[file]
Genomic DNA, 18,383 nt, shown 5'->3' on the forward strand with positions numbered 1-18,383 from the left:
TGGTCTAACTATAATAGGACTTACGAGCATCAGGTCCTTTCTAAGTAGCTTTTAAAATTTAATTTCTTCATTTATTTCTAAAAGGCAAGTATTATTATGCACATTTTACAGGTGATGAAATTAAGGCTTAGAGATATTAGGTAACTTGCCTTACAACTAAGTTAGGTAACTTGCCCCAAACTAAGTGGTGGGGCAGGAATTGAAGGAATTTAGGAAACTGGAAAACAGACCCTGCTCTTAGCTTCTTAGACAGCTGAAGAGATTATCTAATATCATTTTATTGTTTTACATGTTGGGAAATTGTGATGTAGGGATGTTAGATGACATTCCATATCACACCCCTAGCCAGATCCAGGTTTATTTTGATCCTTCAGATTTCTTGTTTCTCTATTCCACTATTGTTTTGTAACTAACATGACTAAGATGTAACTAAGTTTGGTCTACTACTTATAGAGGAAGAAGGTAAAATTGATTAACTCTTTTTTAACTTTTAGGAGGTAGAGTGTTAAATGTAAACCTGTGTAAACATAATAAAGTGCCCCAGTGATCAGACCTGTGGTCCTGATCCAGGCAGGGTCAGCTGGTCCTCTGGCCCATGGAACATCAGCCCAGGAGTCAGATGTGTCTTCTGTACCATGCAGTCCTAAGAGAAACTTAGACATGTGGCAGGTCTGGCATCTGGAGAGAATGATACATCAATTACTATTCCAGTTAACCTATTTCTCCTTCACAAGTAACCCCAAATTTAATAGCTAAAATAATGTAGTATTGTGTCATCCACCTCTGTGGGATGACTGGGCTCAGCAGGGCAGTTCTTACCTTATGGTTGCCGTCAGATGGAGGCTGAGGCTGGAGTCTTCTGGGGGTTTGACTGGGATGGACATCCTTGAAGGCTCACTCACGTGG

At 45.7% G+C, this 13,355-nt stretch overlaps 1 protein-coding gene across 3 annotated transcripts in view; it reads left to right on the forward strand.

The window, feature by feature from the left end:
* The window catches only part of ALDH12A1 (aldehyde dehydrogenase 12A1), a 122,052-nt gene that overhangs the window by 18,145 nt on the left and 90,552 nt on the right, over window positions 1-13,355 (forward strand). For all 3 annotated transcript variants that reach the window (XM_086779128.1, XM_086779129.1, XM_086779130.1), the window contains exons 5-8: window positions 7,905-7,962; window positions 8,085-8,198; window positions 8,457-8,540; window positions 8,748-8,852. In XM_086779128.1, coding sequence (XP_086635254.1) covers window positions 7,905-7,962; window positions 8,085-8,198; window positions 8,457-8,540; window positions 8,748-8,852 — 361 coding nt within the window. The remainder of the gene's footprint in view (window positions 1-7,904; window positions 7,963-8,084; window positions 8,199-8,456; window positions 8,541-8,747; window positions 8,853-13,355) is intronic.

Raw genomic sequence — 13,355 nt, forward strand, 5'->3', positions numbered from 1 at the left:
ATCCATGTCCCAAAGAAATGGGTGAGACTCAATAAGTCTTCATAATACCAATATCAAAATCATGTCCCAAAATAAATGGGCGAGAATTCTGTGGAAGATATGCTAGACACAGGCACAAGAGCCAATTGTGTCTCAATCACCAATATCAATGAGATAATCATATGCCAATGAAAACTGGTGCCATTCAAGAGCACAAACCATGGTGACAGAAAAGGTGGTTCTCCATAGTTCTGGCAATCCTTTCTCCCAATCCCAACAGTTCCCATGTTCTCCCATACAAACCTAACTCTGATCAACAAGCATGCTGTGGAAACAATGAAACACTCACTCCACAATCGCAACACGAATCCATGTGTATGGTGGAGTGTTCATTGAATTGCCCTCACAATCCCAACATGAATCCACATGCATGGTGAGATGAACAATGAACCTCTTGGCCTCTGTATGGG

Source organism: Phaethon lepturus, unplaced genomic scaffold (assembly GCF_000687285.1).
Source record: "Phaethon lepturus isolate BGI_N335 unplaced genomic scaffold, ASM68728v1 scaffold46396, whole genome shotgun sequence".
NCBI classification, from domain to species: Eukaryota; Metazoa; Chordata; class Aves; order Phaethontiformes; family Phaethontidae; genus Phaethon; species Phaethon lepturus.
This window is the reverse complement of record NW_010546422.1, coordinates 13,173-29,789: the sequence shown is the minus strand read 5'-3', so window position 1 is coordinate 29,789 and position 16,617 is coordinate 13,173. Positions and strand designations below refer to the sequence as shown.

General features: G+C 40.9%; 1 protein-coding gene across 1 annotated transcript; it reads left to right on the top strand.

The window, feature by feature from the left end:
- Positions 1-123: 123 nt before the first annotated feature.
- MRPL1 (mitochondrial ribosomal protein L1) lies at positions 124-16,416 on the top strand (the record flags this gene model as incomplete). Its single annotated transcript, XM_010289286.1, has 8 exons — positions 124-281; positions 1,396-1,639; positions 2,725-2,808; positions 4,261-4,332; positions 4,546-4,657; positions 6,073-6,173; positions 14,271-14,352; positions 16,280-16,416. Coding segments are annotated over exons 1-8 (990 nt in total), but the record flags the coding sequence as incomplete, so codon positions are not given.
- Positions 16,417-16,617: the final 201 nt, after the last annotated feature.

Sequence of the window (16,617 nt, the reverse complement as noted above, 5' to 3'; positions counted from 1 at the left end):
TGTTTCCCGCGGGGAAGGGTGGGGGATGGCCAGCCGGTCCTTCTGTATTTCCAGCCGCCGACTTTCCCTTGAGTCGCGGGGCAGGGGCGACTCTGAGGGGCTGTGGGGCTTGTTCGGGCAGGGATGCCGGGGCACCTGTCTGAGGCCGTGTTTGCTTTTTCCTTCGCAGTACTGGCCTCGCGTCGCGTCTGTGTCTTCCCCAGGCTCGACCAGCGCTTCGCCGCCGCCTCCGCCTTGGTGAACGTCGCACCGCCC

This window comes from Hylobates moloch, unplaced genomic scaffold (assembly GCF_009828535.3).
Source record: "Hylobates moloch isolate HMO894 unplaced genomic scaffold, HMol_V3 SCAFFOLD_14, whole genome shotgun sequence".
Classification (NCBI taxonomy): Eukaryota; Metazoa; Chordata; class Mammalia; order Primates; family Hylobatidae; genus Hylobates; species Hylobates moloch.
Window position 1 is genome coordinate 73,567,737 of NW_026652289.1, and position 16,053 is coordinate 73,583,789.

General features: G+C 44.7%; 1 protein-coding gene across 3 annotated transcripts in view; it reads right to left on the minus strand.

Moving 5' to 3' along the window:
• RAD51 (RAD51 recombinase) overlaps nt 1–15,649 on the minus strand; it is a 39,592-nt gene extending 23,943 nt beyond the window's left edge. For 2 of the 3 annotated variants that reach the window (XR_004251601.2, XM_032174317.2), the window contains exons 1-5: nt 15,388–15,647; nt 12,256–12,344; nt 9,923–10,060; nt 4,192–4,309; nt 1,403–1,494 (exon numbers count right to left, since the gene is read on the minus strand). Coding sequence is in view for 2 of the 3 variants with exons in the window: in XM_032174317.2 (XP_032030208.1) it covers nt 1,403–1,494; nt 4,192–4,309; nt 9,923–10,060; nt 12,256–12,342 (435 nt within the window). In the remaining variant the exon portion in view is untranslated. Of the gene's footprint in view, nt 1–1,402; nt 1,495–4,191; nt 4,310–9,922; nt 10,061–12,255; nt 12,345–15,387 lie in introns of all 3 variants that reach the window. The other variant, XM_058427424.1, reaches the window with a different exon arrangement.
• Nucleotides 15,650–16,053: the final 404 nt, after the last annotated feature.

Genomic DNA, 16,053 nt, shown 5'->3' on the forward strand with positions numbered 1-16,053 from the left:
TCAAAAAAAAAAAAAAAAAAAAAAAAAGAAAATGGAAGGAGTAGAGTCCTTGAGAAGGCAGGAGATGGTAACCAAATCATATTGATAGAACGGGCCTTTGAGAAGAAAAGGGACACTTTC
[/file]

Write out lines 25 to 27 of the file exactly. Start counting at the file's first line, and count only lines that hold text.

• RAD51 (RAD51 recombinase) overlaps nt 1–15,649 on the minus strand; it is a 39,592-nt gene extending 23,943 nt beyond the window's left edge. For 2 of the 3 annotated variants that reach the window (XR_004251601.2, XM_032174317.2), the window contains exons 1-5: nt 15,388–15,647; nt 12,256–12,344; nt 9,923–10,060; nt 4,192–4,309; nt 1,403–1,494 (exon numbers count right to left, since the gene is read on the minus strand). Coding sequence is in view for 2 of the 3 variants with exons in the window: in XM_032174317.2 (XP_032030208.1) it covers nt 1,403–1,494; nt 4,192–4,309; nt 9,923–10,060; nt 12,256–12,342 (435 nt within the window). In the remaining variant the exon portion in view is untranslated. Of the gene's footprint in view, nt 1–1,402; nt 1,495–4,191; nt 4,310–9,922; nt 10,061–12,255; nt 12,345–15,387 lie in introns of all 3 variants that reach the window. The other variant, XM_058427424.1, reaches the window with a different exon arrangement.
• Nucleotides 15,650–16,053: the final 404 nt, after the last annotated feature.

Genomic DNA, 16,053 nt, shown 5'->3' on the forward strand with positions numbered 1-16,053 from the left: